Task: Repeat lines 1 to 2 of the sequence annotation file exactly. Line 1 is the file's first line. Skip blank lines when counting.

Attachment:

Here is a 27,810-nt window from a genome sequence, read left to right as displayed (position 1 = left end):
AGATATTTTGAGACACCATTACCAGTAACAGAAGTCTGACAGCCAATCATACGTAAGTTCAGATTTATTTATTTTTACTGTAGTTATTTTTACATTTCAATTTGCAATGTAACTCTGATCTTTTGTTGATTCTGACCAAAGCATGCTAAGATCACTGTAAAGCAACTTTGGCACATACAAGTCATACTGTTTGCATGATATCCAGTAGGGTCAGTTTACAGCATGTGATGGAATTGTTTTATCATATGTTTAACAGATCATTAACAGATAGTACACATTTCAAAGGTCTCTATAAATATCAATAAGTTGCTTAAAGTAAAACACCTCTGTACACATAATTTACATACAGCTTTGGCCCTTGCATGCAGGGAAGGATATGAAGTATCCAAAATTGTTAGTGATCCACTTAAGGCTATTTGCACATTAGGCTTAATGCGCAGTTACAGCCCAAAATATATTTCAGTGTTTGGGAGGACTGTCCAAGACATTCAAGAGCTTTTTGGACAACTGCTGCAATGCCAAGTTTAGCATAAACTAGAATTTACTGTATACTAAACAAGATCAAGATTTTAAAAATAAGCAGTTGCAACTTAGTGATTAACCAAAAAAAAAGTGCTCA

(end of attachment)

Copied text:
Here is a 27,810-nt window from a genome sequence, read left to right as displayed (position 1 = left end):
AGATATTTTGAGACACCATTACCAGTAACAGAAGTCTGACAGCCAATCATACGTAAGTTCAGATTTATTTATTTTTACTGTAGTTATTTTTACATTTCAATTTGCAATGTAACTCTGATCTTTTGTTGATTCTGACCAAAGCATGCTAAGATCACTGTAAAGCAACTTTGGCACATACAAGTCATACTGTTTGCATGATATCCAGTAGGGTCAGTTTACAGCATGTGATGGAATTGTTTTATCATATGTTTAACAGATCATTAACAGATAGTACACATTTCAAAGGTCTCTATAAATATCAATAAGTTGCTTAAAGTAAAACACCTCTGTACACATAATTTACATACAGCTTTGGCCCTTGCATGCAGGGAAGGATATGAAGTATCCAAAATTGTTAGTGATCCACTTAAGGCTATTTGCACATTAGGCTTAATGCGCAGTTACAGCCCAAAATATATTTCAGTGTTTGGGAGGACTGTCCAAGACATTCAAGAGCTTTTTGGACAACTGCTGCAATGCCAAGTTTAGCATAAACTAGAATTTACTGTATACTAAACAAGATCAAGATTTTAAAAATAAGCAGTTGCAACTTAGTGATTAACCAAAAAAAAAGTGCTCA